How good are our estimates? We can use PERT to estimate the time it will take to implement each requirement. We can use timeboxes to schedule the requirements within each release. If we don’t know how good our estimates are, its an exercise in futility. Scheduling is about more than predicting the future, its about knowing how much faith to have in our predictions.
We deliver software incrementally. Each release will include a set of requirements that enable one or more use cases, because half a use case is worthless. Each use case can be traced to a set of requirements, the designs that they drive, and the code and tests that implement them.
We prioritize our desired functionality in the order that we want it to be implemented. We schedule the functionality based on how long it takes to implement it. Within each release, we create a timebox and fill it up with functionality based upon the estimates for how long the work takes. And we use PERT estimates for our tasks.
But where did those PERT numbers come from?
Types of Estimates
There are five common methods of creating estimates, according to the Software Estimation Technology Report. We don’t have to use the same type of estimate for all of our estimates within a project, and probably shouldn’t. Every estimate should use one of these approaches, and should document which approach is used.
- Estimate by Analogy
- Estimate from the Bottom Up
- Estimate from the Top Down
- Use Expert Judgement
- Estimate Algorithmically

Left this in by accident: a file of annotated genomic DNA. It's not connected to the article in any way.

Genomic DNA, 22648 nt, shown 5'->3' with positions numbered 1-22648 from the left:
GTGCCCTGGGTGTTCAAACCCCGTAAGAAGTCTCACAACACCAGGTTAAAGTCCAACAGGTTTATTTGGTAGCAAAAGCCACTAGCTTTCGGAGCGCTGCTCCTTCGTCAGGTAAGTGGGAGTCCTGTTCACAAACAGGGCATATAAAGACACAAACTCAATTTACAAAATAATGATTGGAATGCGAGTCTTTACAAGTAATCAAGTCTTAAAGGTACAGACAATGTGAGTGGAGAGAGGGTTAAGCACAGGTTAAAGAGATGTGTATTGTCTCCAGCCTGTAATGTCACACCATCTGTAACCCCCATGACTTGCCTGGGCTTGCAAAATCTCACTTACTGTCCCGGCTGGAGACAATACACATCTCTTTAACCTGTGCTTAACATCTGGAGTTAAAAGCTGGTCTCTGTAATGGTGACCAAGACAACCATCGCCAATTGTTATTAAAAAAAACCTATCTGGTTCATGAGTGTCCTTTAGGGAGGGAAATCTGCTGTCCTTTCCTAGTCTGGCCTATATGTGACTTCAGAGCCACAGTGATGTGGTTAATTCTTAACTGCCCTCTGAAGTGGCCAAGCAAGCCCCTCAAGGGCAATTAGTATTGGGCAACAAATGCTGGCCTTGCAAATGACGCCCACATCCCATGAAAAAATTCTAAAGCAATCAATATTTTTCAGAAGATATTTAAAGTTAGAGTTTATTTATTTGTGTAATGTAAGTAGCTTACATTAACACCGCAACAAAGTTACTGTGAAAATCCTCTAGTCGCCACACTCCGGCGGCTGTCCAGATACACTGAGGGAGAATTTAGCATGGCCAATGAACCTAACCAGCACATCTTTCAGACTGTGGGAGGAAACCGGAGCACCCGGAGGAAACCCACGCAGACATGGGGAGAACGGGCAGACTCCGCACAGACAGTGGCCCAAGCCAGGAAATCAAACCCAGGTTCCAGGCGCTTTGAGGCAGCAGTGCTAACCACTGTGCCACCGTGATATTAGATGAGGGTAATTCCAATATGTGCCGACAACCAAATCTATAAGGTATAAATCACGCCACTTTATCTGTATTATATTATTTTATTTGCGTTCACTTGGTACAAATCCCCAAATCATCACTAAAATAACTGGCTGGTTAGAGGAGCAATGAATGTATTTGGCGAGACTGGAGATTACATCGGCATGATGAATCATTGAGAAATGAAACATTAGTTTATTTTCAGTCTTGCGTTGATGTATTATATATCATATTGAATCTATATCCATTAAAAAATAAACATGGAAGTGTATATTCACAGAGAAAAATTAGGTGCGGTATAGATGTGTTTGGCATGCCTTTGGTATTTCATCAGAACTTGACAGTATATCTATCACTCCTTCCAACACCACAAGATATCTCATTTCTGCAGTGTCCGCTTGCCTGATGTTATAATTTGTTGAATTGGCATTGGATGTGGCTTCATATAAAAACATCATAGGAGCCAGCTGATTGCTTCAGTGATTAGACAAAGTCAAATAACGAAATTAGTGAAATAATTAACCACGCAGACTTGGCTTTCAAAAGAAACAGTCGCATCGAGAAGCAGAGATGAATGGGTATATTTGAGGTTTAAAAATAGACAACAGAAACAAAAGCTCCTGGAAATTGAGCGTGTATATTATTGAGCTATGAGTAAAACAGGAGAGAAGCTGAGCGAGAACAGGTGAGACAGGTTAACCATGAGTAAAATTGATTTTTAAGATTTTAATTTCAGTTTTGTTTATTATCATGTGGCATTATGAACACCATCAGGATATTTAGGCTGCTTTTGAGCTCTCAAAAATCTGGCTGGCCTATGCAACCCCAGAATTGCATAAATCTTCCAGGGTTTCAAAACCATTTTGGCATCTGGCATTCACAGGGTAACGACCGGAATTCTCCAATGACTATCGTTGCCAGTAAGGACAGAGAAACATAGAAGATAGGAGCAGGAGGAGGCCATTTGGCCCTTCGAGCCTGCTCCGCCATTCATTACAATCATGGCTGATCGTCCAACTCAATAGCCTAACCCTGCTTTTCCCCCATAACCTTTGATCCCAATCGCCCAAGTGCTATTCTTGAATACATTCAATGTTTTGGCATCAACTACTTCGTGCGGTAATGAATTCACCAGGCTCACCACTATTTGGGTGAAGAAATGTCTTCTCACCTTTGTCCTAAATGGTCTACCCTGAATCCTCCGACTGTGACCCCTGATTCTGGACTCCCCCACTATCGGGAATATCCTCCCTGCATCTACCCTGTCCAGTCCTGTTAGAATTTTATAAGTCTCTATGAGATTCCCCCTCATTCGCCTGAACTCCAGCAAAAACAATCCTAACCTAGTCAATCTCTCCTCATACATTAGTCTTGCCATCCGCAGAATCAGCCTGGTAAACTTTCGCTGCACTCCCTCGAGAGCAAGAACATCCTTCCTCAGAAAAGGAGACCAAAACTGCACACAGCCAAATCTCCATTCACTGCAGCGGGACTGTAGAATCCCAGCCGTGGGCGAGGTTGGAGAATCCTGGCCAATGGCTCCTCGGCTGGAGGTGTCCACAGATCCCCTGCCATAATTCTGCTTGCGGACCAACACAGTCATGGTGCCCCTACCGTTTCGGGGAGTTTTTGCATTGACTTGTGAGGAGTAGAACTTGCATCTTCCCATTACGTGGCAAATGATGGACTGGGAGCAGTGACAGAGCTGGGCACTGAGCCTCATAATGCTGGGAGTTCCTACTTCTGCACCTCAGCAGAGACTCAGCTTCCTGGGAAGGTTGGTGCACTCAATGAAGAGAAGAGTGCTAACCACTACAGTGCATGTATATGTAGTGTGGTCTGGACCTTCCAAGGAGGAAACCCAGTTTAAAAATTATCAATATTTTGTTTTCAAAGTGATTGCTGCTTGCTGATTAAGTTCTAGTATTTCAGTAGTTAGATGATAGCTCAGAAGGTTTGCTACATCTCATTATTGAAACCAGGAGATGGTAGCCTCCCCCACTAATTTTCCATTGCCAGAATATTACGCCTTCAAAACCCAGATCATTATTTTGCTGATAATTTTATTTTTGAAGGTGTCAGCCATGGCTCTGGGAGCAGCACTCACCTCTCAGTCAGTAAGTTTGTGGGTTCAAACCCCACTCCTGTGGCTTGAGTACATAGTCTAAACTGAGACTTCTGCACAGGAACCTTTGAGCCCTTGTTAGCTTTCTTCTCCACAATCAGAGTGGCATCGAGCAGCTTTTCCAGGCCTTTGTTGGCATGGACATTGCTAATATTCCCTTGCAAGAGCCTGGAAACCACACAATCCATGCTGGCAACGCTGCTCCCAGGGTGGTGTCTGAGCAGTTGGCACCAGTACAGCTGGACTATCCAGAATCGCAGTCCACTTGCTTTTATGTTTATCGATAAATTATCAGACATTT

Estimate by Analogy
Use knowledge of previous, similar tasks to create the estimates. We apply what we experienced in previous efforts to what we’re estimating today. This is applying the actual values as approximations for the new activities. This approach suffers when historical data does not closely match the activity we’re estimating.
Estimate from the Bottom Up
Perform detailed estimates of the smallest elements of each task, then roll them up. This type of estimate is very effective because smaller tasks are easier to estimate accurately. The problem with this approach is that we risk spending too much time creating estimates.
Estimate from the Top Down
This is an approach to estimating an entire project, rather than it’s constituent parts. We’ve listed it for completeness, but it doesn’t apply to creating estimates in this workflow. It is valuable for creating pre-planning ROM (rough order of magnitude) estimates. This approach looks at the big picture – integration points, system level estimation, etc. It has the benefit of being very fast, and the detriment of being very coarse.
Use Expert Judgement
Because our guru said so. We apply what we learned in past projects to create estimates for this task. These estimates are only as good as our gurus.
Use an estimate of lines of code, or function points, or objects anticipated with the design for the task to create an estimate. This has the benefit of appearing to be very precise. The danger is that it appears to be precise. Here’s a Gedanken experiment for you: Which task will take longer – the one with 100 function points in project A, or the one with 100 function points in project B?
This is like estimating how long it will take to walk 20 miles, with little insight into the terrain.
There are many ways to approach estimation. Each task will have one or two comfortable approaches – use one of those. And document the estimation method, so that the project manager can better account for the risk of bad estimates.